Lysophosphatidic acid (LPA) is one of the simplest phospholipids. LPA is a potent bioactive lipid with specific and multiple effects on cells of the vessel wall and blood platelets via G protein-coupled receptors (GPCR). LPA is present in serum, induces platelet aggregation, and can be generated by thrombin-stimulated platelets. Blood plasma contains physiologically relevant levels of LPA. Because of the multiple actions of LPA on cells of the vasculature, a growing body of evidence suggests that LPA plays an important role in blood clotting, wound healing, and tissue regeneration. LPA is involved in atherogenesis, pathological vasoconstriction, plaque rupture and intravascular thrombus formation. Recently many showed that LPA levels are higher in ischemic stroke samples than in matched plasma samples. Elevated plasma levels of LPA have been associated with ischemic cerebrovascular diseases. Furthermore elevated plasma levels of LPA occur in acute ischemic samples. We suggest that LPA could be an early diagnostic biomarker, a prognostic indicator that can be used to test acute ischemic cerebrovascular diseases and cardiovascular diseases or an indicator of response to therapy. This leads us to propose new strategies for the prevention and therapy of cerebrovascular diseases.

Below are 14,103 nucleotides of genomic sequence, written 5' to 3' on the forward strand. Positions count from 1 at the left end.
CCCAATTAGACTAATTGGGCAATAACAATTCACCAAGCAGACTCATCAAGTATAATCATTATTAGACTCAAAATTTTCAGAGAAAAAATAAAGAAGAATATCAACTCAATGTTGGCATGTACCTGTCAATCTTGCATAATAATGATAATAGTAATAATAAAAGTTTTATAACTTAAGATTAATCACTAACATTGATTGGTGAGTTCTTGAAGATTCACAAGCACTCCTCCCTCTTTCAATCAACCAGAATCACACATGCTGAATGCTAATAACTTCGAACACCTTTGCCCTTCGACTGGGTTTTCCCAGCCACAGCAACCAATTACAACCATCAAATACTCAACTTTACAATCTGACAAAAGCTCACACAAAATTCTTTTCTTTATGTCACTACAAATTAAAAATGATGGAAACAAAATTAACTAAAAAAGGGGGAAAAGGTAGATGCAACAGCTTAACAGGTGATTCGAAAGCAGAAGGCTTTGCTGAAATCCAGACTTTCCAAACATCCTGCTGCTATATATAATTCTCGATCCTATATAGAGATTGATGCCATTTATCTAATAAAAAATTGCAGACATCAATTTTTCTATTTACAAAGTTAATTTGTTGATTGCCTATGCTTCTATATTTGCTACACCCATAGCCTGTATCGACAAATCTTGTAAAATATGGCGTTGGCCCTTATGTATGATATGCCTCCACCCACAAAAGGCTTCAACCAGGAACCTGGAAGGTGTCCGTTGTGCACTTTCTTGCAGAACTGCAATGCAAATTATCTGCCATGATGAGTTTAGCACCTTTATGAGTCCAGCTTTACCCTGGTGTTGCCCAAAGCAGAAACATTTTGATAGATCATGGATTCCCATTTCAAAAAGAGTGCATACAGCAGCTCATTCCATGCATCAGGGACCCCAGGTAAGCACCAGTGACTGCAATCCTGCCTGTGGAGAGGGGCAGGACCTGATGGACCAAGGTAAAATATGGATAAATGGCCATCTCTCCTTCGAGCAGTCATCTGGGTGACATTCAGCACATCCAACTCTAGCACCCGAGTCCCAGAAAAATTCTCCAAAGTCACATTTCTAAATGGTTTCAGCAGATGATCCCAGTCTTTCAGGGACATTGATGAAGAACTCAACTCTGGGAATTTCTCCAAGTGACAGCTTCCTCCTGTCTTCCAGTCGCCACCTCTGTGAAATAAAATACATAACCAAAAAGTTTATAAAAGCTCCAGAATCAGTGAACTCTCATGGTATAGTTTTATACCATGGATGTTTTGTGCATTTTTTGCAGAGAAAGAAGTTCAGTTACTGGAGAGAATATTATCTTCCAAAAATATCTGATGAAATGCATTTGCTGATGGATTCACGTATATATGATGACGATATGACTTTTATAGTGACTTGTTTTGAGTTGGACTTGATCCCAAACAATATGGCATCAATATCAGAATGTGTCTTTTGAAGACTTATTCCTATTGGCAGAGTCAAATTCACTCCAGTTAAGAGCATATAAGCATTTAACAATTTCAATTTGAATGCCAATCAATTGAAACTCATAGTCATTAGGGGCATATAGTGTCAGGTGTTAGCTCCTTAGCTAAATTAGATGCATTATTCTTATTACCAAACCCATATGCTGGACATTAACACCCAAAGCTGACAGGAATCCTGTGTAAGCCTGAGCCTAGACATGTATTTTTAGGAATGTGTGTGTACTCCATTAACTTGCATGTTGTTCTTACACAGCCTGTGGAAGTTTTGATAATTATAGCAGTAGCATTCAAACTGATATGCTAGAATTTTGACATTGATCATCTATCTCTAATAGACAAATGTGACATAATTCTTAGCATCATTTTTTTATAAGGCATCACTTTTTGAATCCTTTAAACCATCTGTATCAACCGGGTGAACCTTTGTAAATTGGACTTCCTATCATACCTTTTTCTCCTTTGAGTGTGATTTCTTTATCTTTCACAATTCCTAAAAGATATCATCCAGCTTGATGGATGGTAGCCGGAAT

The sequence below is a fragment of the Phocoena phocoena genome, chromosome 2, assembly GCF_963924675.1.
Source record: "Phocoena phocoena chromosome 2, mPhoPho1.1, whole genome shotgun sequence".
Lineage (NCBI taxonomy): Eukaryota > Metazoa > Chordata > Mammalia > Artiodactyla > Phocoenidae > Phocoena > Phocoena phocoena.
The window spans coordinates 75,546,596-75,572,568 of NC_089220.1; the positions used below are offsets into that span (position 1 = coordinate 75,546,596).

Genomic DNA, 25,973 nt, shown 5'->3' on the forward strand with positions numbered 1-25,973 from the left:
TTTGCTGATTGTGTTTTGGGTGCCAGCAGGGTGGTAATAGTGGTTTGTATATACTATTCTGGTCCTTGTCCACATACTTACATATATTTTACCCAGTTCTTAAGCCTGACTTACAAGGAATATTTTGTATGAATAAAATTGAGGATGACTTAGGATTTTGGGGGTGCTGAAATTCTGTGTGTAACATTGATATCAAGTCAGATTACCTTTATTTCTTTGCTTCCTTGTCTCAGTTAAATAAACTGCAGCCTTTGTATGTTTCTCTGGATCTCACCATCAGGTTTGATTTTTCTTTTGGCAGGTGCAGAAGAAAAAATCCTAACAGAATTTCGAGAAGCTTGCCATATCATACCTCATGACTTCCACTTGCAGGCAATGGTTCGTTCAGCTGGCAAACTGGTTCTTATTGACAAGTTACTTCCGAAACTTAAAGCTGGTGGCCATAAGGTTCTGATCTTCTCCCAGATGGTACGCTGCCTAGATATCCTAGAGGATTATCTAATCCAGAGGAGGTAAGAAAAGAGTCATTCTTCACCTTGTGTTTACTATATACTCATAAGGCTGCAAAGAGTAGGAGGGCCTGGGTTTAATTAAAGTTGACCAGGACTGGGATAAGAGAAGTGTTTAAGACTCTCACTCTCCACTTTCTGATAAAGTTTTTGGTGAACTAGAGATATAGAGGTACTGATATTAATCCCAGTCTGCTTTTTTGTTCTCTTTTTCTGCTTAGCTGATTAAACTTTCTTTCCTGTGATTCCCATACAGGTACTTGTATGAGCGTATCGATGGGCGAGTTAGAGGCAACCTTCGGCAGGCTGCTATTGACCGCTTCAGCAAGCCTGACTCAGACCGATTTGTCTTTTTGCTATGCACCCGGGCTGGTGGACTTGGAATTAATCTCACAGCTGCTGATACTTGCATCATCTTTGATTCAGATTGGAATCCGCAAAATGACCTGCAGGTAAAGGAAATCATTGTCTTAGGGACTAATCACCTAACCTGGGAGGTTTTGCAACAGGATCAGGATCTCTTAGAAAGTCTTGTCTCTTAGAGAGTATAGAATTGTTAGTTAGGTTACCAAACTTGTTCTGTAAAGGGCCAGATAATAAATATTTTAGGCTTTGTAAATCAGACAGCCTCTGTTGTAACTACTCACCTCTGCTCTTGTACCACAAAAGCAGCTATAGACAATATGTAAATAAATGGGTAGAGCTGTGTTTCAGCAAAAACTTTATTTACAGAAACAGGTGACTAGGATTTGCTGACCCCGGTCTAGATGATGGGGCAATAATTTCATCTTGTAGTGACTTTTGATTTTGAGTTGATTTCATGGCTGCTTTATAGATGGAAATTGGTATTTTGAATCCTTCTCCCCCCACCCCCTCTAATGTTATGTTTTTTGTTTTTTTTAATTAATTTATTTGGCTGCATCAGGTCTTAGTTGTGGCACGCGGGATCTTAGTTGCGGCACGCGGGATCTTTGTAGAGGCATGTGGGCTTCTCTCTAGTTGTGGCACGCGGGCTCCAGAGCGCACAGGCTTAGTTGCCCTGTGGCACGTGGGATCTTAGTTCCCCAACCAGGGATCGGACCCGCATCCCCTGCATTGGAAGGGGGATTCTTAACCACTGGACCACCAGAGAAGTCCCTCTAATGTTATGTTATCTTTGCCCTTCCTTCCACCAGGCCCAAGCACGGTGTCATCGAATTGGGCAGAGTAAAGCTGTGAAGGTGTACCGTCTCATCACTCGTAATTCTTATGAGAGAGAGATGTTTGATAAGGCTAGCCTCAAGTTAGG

Keywords: lysophosphatidic acid, ischemic stroke, g protein-coupled receptor, signaling transduction, atherosclerosis
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